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An IMF report on the Iraqi economy published on 12 January assumes average Iraqi crude oil export prices will fall to $45 a barrel in 2016 from $50 a barrel in 2016.
The report was released the day before Brent blend crude fell to below $30 a barrel, its lowest level for more than a decade. The price of the OPEC basket of crude oils fell to $25 a barrel on 14 January. This was 20 per cent lower than its level on 31 December.
The IMF report said that Iraq is facing a double shock arising from the ISIS attacks and the sharp drop in global oil prices.
“The conflict is hurting the non-oil economy through destruction of infrastructure and assets, disruptions in trade, and deterioration of investor confidence,” the IMF said. “The impact of the oil price decline—already felt in 2014—has fully unfolded in 2015, affecting the budget, the external sector, and medium-term growth potential.”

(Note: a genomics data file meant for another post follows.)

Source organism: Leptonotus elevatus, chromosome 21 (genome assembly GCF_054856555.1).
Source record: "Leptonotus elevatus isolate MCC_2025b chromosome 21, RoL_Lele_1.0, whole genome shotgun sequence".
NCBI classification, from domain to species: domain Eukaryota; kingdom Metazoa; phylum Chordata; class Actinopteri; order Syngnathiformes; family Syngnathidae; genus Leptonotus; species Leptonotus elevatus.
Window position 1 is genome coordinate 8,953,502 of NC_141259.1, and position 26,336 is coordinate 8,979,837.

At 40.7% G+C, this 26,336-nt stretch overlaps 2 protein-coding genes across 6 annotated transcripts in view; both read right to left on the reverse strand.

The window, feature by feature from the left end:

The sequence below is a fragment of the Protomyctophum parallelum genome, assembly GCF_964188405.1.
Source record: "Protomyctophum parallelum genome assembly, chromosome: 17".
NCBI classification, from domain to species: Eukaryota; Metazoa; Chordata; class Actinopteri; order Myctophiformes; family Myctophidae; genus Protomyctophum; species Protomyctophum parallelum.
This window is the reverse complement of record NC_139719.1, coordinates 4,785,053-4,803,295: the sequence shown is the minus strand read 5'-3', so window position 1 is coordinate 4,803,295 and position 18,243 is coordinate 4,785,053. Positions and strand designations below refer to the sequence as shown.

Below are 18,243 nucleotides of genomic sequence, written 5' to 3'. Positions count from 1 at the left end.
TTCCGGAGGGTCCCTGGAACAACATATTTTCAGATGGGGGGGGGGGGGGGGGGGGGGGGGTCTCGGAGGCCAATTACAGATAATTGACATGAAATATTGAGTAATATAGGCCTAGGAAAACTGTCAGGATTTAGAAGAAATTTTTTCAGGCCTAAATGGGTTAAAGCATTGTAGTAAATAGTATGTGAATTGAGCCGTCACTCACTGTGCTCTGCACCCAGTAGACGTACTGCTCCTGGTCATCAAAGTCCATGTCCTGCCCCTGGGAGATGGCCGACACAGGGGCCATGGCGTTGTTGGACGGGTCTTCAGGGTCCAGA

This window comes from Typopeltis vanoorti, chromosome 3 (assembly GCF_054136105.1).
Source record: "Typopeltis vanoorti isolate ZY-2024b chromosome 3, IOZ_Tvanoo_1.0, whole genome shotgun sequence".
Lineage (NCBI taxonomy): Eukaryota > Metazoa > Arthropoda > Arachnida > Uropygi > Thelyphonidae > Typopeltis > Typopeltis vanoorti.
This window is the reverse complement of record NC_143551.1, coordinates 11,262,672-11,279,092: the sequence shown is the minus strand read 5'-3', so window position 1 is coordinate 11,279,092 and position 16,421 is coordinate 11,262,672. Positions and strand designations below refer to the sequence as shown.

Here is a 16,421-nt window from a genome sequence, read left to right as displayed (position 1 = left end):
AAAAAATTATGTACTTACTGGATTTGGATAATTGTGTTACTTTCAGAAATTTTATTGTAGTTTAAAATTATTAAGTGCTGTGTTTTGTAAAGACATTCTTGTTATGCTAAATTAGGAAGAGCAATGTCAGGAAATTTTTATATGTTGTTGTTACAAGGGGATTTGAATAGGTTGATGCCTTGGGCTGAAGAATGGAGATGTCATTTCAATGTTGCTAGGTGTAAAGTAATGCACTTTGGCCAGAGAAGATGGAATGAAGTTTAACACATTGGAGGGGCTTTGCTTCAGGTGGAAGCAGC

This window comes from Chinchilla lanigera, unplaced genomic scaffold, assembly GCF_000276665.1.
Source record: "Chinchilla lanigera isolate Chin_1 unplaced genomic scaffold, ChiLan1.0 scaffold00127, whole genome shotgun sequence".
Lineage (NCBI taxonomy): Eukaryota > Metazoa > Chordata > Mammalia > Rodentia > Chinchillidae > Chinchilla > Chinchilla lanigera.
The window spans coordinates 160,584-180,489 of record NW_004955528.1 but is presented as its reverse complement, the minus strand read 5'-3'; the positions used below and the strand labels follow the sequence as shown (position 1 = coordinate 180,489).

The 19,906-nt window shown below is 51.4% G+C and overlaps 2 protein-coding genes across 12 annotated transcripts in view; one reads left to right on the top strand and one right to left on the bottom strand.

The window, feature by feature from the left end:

The IMF said the Iraqi government is responding to the crisis with spending cuts and financing and has the fund to develop an IMF staff-monitored programme (SMP) which will be used to convince potential financiers of the credibility of Baghdad’s economic policy.
IMF said the Iraqi government needed further fiscal consolidation to address the fall in oil revenues and contain central bank financing of the budget and associated losses in foreign exchange reserves.
“The exchange rate peg remains appropriate, provided that the authorities implement the fiscal consolidation programmed under the SMP,” the IMF said. “Public financial management needs to be overhauled in order to improve the quality of spending and the authorities’ control over budget execution. Banking supervision needs to be strengthened in order to monitor and contain the damage inflicted by the crisis on the banking system.”
The IMF report forecasts Iraqi crude oil production will average 4.1m barrels a day (b/d) in 2016 compared with 3.4m b/d in 2014. The budget deficit is estimated to have risen to 14.5 per cent of GDP and forecast to fall to 10.3 per cent of GDP next year. The current account deficit is estimated to have risen to 7 per cent of GDP this year and is forecast to fall to 5.5 per cent of GDP in 2016.
Iraq had gross international reserves of $51bn at the end of 2015, the IMF report says. It says Iraq’s dollar GDP fell by 23 per cent to $172.3bn in 2015.